Hey Everyone,

So, I’ve been telling you all about TurtleCoin (TRTL) for what seems like the past two weeks, but since my first post about it, the coin’s price has gone down by 60 percent despite it having been listed on its first official exchange. But I still believe in Turtle, have been active in its community, and attended their dev AMA tonight.

Here’s a more comprehensive look on TurtleCoin and the top questions from tonight’s AMA:

What Is TurtleCoin?

TurtleCoin is a fork of ByteCoin (BCN) created by RockSteady and Bebop. It’s more than just a cryptocurrency – it’s more of a fun, open source project that’s accessible to everyone. The devs have said multiple times that one of TurtleCoin’s purposes is to create a coin that anyone can feel they can contribute to despite their skill set.

Both devs say that one of TurtleCoin’s original goals is to create one of the fastest coins on a blockchain without overcomplicating everything such that people feel intimidated about contributing. TurtleCoin also uses ring signatures to create privacy when transacting.

TurtleCoin also strives for a short blockchain that reaches for a time when users can perform transactions without even having to sync.

But behind all of this, the devs stress that TurtleCoin promotes a fun environment for everyone. You can see this in their choice of their domain’s website: Turtlecoin.LOL. Interacting with TurtleCoin should be easy and fun – everyone should be having a fun time while contributing to the TRTL open source project.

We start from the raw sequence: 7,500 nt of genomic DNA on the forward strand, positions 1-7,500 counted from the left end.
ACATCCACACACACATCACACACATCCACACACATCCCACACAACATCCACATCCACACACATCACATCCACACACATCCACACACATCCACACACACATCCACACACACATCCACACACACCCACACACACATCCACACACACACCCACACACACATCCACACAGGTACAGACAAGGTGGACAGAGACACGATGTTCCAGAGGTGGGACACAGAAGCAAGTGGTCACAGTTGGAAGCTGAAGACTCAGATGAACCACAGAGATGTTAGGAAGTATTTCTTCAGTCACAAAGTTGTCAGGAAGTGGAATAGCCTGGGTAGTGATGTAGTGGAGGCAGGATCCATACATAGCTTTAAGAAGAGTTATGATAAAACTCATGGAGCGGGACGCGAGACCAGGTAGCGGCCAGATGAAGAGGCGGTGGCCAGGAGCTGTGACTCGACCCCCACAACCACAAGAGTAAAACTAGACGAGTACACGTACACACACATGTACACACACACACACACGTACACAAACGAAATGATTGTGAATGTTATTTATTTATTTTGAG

And this fun, light-hearted nature is apparent in the past few months’ TurtleCoin events. TurtleCoin has both an official TRTL Twitter account and a TRTL memes twitter account. During the TurtleCoin celebration party last weekend, the devs and higher-level community members gave away millions of Turtles just for posting memes and answering trivia questions.

The biggest mainstay of TurtleCoin is to have a truly, free open source project that rebels against the current fake landscape in crypto. Both devs have voiced their distaste with fake inflation and hype that ICOs and other coins promise in order to secure millions of funding for a coin that suddenly stops or slows its development significantly. TurtleCoin wants to be real – $0 funding and $0 spent on marketing – it’ll only be successful if its true, inherent value and philosophies appeal to supporters who start contributing to it.

What Are Some Ways TurtleCoin Can Be Potentially More Competitive Than Other Cryptocurrencies?

As the devs would say, TurtleCoin is only as strong as its community. Sure, Rocksteady and Bebop spend hours a day coding Turtle, and it could still be super great with just the both of them considering that litecoin and ethereum started out with just Charlie and Vitalik solo coding their coins to greatness. But in the evolving crypto landscape, one or two devs won’t cut it unless they’re geniuses or pioneers.